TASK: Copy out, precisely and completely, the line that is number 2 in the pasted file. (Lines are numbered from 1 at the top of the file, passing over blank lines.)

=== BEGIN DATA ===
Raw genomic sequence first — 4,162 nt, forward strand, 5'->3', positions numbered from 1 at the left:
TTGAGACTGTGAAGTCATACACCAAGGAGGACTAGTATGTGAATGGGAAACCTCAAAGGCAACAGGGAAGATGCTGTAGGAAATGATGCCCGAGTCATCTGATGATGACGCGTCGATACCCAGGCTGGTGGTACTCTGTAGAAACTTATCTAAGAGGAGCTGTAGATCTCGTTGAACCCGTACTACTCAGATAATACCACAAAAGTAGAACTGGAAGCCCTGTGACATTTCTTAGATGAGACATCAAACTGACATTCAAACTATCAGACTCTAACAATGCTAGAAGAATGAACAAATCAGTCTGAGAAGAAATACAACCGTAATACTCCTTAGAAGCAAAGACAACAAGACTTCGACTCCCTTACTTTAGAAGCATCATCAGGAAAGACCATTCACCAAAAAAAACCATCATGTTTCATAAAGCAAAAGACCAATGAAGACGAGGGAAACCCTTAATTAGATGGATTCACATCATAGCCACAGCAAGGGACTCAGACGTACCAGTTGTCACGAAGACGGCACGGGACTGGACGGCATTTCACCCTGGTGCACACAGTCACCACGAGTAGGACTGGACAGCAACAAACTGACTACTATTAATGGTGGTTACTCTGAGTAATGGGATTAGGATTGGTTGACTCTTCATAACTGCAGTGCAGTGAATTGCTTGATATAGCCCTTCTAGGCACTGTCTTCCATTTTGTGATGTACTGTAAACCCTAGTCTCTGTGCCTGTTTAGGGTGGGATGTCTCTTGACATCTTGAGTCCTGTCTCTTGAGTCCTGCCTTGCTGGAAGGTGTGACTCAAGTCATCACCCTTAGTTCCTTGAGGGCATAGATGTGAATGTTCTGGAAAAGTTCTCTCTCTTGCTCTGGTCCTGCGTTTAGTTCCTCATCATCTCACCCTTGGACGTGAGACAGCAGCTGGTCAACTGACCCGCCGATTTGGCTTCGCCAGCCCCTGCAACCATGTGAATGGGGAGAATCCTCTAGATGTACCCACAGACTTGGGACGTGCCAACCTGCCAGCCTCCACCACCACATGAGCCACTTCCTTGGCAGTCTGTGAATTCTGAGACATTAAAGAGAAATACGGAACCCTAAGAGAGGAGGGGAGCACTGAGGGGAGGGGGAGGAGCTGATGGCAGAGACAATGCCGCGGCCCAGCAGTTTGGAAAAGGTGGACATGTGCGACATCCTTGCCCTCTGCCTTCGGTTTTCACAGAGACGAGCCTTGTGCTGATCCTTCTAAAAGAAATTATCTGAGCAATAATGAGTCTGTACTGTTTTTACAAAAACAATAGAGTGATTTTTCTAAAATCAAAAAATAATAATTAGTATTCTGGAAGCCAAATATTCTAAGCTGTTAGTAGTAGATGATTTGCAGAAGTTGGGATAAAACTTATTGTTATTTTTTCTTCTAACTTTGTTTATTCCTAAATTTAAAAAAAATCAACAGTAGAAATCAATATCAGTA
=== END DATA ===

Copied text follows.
TTGAGACTGTGAAGTCATACACCAAGGAGGACTAGTATGTGAATGGGAAACCTCAAAGGCAACAGGGAAGATGCTGTAGGAAATGATGCCCGAGTCATCTGATGATGACGCGTCGATACCCAGGCTGGTGGTACTCTGTAGAAACTTATCTAAGAGGAGCTGTAGATCTCGTTGAACCCGTACTACTCAGATAATACCACAAAAGTAGAACTGGAAGCCCTGTGACATTTCTTAGATGAGACATCAAACTGACATTCAAACTATCAGACTCTAACAATGCTAGAAGAATGAACAAATCAGTCTGAGAAGAAATACAACCGTAATACTCCTTAGAAGCAAAGACAACAAGACTTCGACTCCCTTACTTTAGAAGCATCATCAGGAAAGACCATTCACCAAAAAAAACCATCATGTTTCATAAAGCAAAAGACCAATGAAGACGAGGGAAACCCTTAATTAGATGGATTCACATCATAGCCACAGCAAGGGACTCAGACGTACCAGTTGTCACGAAGACGGCACGGGACTGGACGGCATTTCACCCTGGTGCACACAGTCACCACGAGTAGGACTGGACAGCAACAAACTGACTACTATTAATGGTGGTTACTCTGAGTAATGGGATTAGGATTGGTTGACTCTTCATAACTGCAGTGCAGTGAATTGCTTGATATAGCCCTTCTAGGCACTGTCTTCCATTTTGTGATGTACTGTAAACCCTAGTCTCTGTGCCTGTTTAGGGTGGGATGTCTCTTGACATCTTGAGTCCTGTCTCTTGAGTCCTGCCTTGCTGGAAGGTGTGACTCAAGTCATCACCCTTAGTTCCTTGAGGGCATAGATGTGAATGTTCTGGAAAAGTTCTCTCTCTTGCTCTGGTCCTGCGTTTAGTTCCTCATCATCTCACCCTTGGACGTGAGACAGCAGCTGGTCAACTGACCCGCCGATTTGGCTTCGCCAGCCCCTGCAACCATGTGAATGGGGAGAATCCTCTAGATGTACCCACAGACTTGGGACGTGCCAACCTGCCAGCCTCCACCACCACATGAGCCACTTCCTTGGCAGTCTGTGAATTCTGAGACATTAAAGAGAAATACGGAACCCTAAGAGAGGAGGGGAGCACTGAGGGGAGGGGGAGGAGCTGATGGCAGAGACAATGCCGCGGCCCAGCAGTTTGGAAAAGGTGGACATGTGCGACATCCTTGCCCTCTGCCTTCGGTTTTCACAGAGACGAGCCTTGTGCTGATCCTTCTAAAAGAAATTATCTGAGCAATAATGAGTCTGTACTGTTTTTACAAAAACAATAGAGTGATTTTTCTAAAATCAAAAAATAATAATTAGTATTCTGGAAGCCAAATATTCTAAGCTGTTAGTAGTAGATGATTTGCAGAAGTTGGGATAAAACTTATTGTTATTTTTTCTTCTAACTTTGTTTATTCCTAAATTTAAAAAAAATCAACAGTAGAAATCAATATCAGTA